The Kitchen Table Drawings

It took me quite awhile to realize that my work has a trend of domesticity that runs through it. It’s hard to find overarching themes, so I am glad to have identified one. At the moment I don’t have any photo’s of the actual drawings I have been making at the kitchen table, but Rob documented me working on them, so that will have to do for now. More to come!

As mentioned in the previously in “Panes”, I am intuitively attracted to the safe interior spaces. I like the outdoors, but I am really really enamored when it crosses boundary of home (light through the window/view to the world outside). It is across from this window with run new records from our housemates-to-be (for now we’re living with their stuff), Skye & Eric that I have been delving into my subconscious thoughts of how things work. The drawings build, grow, follow trains of thought and color. Symbols emerge, but as soon as they seem to be clearly defined, they morph into something else—like dashed lines are stitching, lane dividers and if oriented vertically, they are stacks of plates, air vents or blinds.

It is a comfortable place to draw. No need to dress for the day–the comforts of home at your fingertips.

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090910-151619 Eating lemon meringue pie and thinking of Laura Letinsky‘s work. This plate and crumbs might have made an appearance in some of the drawings…

Panes

As I acclimate to our new living quarters, I impulsively took some pictures of the morning light shining through the windows. As I was uploading them, I noticed a theme. I have done this often in the places where I live as the below history of images shows. The translucent but impenetrable properties of the glass in a house are so seductive. The panes allow light in, you to look out, protects from weather, vaguely reflects the surroundings. All of my photo’s are from the inside looking out rather than the outside looking in referencing a domestic, safe location from which I am shooting. If the photo’s were taken from the outside, it would likely recall a more voyeuristic tone–less safe, more creepy.

I used to trace the giraffe and elephant on the kid’s menu’s from Bill Knapp’s family restaurant (my family pretty much only went to Bill Knapp’s when we went out as a kid) by putting the paper on the window and drawing through to the other side. It’s difficult to recall if this was part of my thought process when I started taking photo’s of the magazine pages on the window, but I’m pretty sure the first drawing I made in my apartment in the Bronx (summer 2004), with the lamp under a glass table where I traced Jonbenet Ramsey’s face intermingling with some Keebler elves I was thinking about this “practice”.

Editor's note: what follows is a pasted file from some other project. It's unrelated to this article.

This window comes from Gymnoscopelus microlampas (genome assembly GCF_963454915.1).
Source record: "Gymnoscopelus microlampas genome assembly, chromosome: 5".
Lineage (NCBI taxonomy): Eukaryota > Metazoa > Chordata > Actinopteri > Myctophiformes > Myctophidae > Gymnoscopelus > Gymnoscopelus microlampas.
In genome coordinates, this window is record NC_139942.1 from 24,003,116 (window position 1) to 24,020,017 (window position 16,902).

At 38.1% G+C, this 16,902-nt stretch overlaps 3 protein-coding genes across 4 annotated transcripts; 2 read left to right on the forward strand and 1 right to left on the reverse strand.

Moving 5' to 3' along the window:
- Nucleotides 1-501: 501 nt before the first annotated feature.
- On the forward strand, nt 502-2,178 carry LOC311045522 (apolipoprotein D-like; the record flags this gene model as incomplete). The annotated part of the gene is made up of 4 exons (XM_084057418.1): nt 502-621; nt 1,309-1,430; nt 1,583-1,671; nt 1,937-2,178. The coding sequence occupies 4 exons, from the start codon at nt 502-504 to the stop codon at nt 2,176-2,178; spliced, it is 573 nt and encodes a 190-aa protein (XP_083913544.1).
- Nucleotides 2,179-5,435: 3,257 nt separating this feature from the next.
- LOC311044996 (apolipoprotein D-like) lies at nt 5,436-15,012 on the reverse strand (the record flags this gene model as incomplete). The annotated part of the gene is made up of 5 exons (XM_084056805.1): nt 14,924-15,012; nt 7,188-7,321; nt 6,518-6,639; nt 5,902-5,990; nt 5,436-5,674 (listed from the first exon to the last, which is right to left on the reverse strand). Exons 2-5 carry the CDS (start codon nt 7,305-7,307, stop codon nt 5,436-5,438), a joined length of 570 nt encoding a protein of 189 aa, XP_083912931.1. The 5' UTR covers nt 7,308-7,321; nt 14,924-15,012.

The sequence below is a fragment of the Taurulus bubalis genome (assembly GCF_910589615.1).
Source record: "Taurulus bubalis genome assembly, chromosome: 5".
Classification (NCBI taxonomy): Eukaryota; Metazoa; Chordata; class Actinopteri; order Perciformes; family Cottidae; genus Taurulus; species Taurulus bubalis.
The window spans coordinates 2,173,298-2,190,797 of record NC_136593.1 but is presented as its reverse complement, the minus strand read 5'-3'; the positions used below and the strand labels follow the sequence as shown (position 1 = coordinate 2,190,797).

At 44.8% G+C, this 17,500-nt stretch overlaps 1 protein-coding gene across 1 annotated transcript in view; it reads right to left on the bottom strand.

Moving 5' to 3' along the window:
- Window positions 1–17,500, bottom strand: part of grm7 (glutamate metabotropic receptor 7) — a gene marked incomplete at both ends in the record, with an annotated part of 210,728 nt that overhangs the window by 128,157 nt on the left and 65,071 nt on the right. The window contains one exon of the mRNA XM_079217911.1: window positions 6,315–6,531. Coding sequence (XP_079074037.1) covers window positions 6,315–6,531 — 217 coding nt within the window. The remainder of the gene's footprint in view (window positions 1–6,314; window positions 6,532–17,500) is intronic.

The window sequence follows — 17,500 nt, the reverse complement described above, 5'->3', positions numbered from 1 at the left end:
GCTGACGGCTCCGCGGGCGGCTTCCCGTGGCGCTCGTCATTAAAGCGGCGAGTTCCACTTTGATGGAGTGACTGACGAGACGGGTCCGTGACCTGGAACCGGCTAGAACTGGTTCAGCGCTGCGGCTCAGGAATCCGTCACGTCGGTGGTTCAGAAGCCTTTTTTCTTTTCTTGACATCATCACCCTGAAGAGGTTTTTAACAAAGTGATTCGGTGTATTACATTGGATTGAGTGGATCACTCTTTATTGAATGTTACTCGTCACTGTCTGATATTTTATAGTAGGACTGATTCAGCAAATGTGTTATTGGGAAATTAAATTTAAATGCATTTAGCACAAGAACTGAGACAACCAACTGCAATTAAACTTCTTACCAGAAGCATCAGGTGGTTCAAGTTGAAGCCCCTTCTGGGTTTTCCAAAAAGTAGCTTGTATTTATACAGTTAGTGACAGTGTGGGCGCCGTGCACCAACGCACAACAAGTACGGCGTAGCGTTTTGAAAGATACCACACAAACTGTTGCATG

Speaking of tracing, last night during the Artist in Residence lectures Iris Eichenberg (Metals at Cranbrook) was talking about tracing as re-experiencing the steps you have already taken. I really liked this as I have usually thought about it as copying or plagiarism. Anyway, I’m off topic from the window panes I began writing about. There are images to peer through below.




This is the first image I took of a magazine page on the window in 2007.

Alum

Trinity is fifty and has an art exhibition to celebrate! Last week I installed “Light Weight” in the new Seerveld Gallery. The space fit the piece really well and electricity was available in inconspicuous ways (thank you!). I will post a new video and photo’s when I go back for the closing.

Several friends and classmates are in the show as well. Sam McCune, Faith Veenstra, Cousin Tim, and many talented designers from Cultivate Studios. It will be fun to see the show fully installed and maybe (hopefully) run into some of these people of my past.

The closing reception for the show is October 3 at 6:30.